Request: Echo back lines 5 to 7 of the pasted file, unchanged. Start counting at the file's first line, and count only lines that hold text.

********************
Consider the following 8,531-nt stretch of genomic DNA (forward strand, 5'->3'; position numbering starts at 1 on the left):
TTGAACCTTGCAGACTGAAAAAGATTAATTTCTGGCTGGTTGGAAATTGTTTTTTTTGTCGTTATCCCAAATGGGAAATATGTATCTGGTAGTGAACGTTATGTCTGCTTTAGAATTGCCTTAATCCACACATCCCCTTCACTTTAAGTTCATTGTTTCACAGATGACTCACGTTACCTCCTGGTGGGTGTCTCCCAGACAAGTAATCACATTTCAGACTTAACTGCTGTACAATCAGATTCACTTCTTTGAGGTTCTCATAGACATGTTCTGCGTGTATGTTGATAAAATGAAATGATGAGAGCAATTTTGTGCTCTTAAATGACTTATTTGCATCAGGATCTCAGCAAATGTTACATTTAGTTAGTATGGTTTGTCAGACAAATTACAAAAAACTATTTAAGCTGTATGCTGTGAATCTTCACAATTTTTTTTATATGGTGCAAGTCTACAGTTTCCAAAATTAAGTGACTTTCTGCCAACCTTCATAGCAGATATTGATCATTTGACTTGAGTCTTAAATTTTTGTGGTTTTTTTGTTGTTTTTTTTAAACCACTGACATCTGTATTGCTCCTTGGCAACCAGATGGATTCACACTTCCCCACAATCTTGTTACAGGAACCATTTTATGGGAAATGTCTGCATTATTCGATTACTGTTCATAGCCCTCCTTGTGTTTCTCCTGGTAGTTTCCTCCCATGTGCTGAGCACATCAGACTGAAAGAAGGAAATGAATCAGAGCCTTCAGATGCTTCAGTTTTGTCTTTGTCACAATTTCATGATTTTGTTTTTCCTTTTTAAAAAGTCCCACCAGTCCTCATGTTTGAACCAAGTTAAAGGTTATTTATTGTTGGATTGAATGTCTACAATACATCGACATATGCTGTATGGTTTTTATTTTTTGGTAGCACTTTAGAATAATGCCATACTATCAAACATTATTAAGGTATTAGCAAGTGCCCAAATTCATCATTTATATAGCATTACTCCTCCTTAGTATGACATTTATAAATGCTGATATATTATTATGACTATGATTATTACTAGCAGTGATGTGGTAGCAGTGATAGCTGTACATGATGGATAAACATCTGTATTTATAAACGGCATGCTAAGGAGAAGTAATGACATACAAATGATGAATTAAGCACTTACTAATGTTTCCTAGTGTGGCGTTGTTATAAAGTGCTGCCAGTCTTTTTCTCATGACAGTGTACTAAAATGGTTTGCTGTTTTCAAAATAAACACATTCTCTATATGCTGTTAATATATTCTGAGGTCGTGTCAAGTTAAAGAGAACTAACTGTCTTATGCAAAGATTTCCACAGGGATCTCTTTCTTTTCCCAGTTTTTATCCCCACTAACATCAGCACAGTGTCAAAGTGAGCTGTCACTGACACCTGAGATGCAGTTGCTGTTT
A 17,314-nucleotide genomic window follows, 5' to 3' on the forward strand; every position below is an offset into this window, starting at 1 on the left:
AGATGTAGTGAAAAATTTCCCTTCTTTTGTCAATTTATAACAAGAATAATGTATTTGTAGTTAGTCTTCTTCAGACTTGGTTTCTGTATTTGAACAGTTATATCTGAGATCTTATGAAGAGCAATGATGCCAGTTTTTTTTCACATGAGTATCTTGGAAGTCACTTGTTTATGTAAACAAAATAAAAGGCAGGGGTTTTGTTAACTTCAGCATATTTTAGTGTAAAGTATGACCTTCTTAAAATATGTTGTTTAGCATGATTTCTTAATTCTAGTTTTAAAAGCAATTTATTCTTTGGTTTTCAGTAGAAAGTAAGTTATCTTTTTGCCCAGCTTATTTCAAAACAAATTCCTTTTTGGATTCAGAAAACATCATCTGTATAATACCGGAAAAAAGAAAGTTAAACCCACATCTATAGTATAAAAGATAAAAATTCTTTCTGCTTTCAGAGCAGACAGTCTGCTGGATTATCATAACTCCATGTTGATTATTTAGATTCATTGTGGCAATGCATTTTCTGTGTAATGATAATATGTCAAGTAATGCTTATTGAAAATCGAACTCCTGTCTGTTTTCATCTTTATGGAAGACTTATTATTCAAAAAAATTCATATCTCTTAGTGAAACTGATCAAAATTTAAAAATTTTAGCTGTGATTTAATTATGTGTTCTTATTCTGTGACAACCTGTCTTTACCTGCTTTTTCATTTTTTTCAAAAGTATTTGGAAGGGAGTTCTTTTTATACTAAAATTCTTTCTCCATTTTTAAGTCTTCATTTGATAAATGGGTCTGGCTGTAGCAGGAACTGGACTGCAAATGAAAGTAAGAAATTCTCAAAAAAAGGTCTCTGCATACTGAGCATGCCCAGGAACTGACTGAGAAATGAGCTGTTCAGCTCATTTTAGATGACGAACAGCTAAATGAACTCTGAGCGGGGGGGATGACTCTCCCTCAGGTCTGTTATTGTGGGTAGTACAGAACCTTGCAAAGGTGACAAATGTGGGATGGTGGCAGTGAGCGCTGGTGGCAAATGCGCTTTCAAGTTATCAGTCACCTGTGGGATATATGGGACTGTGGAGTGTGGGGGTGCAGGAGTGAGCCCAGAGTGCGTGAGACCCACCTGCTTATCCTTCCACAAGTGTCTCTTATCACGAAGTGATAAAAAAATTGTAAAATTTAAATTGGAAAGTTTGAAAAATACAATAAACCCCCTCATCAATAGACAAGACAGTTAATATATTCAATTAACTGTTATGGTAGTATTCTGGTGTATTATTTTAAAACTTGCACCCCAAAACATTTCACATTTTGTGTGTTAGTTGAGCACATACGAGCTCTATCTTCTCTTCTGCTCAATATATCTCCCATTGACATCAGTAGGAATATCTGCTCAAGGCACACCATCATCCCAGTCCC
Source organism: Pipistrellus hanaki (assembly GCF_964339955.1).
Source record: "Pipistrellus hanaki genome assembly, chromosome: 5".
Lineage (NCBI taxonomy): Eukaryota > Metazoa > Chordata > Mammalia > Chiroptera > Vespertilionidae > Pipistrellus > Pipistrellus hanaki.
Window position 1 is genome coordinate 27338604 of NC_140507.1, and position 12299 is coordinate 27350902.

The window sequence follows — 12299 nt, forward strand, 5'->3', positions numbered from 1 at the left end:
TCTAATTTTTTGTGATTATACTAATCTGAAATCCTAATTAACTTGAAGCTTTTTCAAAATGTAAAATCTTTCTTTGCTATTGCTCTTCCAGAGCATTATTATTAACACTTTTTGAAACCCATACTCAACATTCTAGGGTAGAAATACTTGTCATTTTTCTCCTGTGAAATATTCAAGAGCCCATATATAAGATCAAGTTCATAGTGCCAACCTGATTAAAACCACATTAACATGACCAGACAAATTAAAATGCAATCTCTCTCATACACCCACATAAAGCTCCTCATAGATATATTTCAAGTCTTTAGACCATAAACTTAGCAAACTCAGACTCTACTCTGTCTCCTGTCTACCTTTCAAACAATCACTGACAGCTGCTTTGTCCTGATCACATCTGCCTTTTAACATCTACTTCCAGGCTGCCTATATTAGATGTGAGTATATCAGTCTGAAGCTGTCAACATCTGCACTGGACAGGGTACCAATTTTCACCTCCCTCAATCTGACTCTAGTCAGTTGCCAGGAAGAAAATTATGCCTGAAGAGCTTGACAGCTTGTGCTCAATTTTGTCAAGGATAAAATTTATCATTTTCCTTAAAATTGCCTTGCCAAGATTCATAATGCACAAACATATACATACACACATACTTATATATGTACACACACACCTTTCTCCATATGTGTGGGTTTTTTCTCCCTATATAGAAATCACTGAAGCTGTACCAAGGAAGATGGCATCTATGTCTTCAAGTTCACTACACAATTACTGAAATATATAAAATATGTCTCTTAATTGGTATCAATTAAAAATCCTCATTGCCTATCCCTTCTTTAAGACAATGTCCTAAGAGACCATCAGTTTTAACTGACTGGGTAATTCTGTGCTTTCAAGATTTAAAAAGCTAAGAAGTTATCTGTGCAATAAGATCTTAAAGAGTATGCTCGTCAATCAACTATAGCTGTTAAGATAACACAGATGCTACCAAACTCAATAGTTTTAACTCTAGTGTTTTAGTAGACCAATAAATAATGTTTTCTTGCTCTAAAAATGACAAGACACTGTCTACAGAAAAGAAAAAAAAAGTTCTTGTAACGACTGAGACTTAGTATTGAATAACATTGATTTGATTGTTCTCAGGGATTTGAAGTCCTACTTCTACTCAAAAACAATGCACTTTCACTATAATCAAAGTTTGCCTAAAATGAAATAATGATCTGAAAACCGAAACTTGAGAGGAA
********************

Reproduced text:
Source organism: Pipistrellus hanaki (assembly GCF_964339955.1).
Source record: "Pipistrellus hanaki genome assembly, chromosome: 5".
Lineage (NCBI taxonomy): Eukaryota > Metazoa > Chordata > Mammalia > Chiroptera > Vespertilionidae > Pipistrellus > Pipistrellus hanaki.